The following article was originally found on the Irish Wolfhound Association of New England's website, but as the condition of Bloat is quite common in other large breeds, particularly Newfoundlands, and having just experienced this devastating and often fatal disorder with our own Newfs, Abagale Evenstar in early December of '04, I was compelled to share it with as many Newf owners as possible as quickly as possible. We are so grateful that we caught Abby's bloat within a couple of hours of onset, and she is fine and incurred no "twisting" or other collateral damage. I only wish we had had this article then, and perhaps we might have been able to alleviate some of her suffering. Also, Please visit the Irish Wolfhound Association of New England website if you love "big" dogs. It is surely only a matter of time before we add an IW to our wonderful Newfy family!
This article is reprinted here with the kind permission
It Simply Works
By C.A. Krowzack, DVM
In February of 1998, the Great Lakes Irish Wolfhound Association (GLIWA) held their annual meeting. The meeting is an occasion for fellowship of the members, the club attends to business and also hosts a speaker on a special topic. In the past it has been obedience, therapy dog training, and this year the topic was acupuncture.
Dr. Debbie Mitchell gave an overview of what acupuncture is, its history and its medical uses.
Then, using a member's dog, showed the participants several acupuncture/acupressure points that they could utilize. One point was to stimulate gastrointestinal motility to combat bloat.
This week at my clinic, a GLIWA member brought her wolfhound in for an examination. During the night Quinn had begun experiencing discomfort. He sleeps in the bedroom with his owners. The husband had worked a long day and was asleep, but the wife was awakened by the restless behavior of Quinn. When she petted him she found his abdomen severely enlarged and hard to the touch. She knew it was bloat, but didn't know what to do. She is a small woman, and Quinn a large dog. She remembered the acupressure point Dr. Mitchell had shown and began massaging it. Within a few minutes, Quinn began passing "a lot of gas" and his abdomen became smaller and softer. The husband and wife brought Quinn in the next morning to make sure he was all right, and because he had diarrhea.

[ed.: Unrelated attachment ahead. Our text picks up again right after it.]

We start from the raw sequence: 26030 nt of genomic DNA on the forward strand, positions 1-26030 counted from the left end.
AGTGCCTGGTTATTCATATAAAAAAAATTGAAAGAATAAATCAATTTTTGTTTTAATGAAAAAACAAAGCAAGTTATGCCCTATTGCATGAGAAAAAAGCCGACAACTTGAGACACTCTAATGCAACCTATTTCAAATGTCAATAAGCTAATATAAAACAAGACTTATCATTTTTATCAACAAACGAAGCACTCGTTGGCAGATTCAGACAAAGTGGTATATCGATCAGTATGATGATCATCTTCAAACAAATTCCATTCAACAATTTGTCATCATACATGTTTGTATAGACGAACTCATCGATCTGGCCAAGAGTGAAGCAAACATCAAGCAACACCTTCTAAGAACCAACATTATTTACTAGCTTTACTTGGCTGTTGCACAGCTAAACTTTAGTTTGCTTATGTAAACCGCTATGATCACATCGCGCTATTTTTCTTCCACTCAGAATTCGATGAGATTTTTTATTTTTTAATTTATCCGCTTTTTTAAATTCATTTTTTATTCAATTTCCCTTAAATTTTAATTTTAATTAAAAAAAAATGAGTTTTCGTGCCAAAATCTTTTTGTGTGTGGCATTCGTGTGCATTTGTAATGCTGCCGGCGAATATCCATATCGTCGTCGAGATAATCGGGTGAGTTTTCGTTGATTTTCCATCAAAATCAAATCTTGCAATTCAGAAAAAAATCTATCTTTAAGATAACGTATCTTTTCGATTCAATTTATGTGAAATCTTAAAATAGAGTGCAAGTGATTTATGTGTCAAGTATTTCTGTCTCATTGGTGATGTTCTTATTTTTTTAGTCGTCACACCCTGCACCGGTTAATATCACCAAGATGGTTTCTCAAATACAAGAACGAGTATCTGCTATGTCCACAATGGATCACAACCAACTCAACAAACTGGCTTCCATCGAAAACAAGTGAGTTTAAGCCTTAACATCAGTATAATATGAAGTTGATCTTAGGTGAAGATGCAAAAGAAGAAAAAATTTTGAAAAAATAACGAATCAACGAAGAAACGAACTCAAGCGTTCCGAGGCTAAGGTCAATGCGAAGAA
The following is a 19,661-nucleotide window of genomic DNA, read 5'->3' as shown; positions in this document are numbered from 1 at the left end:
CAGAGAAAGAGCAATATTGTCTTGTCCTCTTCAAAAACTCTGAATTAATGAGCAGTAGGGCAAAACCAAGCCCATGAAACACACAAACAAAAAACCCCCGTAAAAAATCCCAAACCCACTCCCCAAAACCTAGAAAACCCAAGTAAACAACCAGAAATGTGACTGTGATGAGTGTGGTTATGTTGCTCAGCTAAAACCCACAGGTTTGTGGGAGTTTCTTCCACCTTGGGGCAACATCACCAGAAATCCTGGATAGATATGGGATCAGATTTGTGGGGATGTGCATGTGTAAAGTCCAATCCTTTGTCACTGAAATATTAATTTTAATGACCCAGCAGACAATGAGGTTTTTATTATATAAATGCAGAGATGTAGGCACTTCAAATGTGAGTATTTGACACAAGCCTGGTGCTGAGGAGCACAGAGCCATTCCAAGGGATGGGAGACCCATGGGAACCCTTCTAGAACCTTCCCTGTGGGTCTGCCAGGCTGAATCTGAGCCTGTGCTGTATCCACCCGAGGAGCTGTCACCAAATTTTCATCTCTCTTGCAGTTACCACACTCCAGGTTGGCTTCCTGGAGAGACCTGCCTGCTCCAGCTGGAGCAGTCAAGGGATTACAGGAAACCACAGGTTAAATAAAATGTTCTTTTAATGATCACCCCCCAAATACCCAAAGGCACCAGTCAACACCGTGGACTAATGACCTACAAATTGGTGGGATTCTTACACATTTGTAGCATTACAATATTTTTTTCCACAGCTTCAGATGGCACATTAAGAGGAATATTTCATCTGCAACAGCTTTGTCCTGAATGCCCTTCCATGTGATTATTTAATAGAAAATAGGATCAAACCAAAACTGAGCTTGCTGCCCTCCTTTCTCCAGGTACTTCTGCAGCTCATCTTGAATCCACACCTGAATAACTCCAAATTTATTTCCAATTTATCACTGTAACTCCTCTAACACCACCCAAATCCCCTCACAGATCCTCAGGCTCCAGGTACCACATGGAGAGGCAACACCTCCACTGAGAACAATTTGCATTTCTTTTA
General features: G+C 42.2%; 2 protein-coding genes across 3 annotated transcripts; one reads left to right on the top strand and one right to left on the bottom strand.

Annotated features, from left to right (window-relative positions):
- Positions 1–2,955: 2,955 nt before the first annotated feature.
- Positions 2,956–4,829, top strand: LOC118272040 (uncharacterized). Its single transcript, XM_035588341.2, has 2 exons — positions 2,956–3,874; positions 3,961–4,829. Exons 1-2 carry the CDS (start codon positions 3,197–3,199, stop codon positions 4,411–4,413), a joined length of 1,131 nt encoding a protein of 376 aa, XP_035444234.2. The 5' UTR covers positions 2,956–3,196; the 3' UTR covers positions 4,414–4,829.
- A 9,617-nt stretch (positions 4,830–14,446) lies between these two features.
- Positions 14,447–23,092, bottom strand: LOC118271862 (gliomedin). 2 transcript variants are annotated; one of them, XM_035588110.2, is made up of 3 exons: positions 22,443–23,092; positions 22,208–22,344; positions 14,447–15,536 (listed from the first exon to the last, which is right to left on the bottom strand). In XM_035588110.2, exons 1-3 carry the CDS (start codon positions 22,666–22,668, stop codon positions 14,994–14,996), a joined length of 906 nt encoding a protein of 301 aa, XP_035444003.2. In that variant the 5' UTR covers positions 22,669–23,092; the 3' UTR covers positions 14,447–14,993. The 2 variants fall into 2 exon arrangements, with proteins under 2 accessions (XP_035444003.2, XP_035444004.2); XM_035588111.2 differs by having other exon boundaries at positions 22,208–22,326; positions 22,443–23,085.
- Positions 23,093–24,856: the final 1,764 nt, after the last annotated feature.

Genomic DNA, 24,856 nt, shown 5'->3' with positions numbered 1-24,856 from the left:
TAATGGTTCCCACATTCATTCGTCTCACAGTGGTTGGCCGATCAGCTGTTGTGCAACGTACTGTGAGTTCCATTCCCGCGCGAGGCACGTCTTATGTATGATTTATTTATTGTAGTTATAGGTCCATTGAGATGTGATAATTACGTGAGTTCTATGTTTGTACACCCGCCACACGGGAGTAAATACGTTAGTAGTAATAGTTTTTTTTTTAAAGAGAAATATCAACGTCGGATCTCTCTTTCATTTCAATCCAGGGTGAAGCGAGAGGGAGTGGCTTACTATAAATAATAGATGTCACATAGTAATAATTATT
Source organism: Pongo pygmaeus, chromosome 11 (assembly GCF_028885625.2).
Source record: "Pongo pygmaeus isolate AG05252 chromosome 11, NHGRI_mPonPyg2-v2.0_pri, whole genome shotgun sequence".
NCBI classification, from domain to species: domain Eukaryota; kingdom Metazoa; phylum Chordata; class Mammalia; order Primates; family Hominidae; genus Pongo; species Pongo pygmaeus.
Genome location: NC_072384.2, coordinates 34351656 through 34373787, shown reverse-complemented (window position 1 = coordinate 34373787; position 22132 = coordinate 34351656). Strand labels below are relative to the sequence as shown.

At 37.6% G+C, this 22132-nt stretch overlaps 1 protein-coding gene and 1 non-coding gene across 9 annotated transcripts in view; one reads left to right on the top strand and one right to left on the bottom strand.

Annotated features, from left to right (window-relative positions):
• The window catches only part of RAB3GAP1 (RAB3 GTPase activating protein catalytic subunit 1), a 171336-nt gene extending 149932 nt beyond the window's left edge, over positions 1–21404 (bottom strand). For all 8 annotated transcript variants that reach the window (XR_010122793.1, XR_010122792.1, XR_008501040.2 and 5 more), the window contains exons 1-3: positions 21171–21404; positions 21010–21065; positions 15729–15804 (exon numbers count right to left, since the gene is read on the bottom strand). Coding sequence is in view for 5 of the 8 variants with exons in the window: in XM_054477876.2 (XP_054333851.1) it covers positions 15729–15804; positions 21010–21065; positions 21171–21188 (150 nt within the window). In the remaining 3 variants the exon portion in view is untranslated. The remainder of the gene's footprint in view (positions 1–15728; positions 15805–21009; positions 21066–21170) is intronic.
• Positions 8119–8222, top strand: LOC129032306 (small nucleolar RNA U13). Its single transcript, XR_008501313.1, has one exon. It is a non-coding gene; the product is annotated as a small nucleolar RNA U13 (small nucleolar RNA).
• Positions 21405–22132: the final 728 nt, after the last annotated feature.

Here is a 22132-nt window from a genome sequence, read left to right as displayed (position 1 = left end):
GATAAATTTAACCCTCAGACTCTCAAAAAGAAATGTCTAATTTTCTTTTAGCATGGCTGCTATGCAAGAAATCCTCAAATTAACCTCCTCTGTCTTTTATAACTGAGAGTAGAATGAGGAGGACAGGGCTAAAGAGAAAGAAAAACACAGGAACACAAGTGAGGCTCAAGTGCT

On examination, Quinn was completely normal. He was not experiencing discomfort upon palpation, and no abnormalities beside the diarrhea could be found. Because she remembered the acupressure point, the wife had saved Quinn's life. The acupressure point is on the hind leg. If you start at the hock, on the front of the leg (anterior) you can feel the tibia. Move your hand up the leg along the tibia's sharp crest; what in humans would be called the shin. As your hand approaches the stifle, or the "knee" the crest becomes very pronounced and then curls around to the outside (laterally). Just inside this curve is a depression. The acupressure point is in this depression. An acupuncturist might insert a needle into this spot, or inject a liquid, but, as Quinn's owners will attest, massaging also stimulates the point. The gastrointestinal tract starts to contract and move (peristalsis) and expels the built up gas before torsion can occur. If torsion has occurred, massaging the spot will not help.
I don't recommend this procedure instead of veterinary treatment, but begun early, or on the way for veterinary treatment, can save your hound's life!
(In addition, Dr Krowzack is now studying acupuncture at Colorado State University (or Colorado University).
Dr. Krowzack demonstrates
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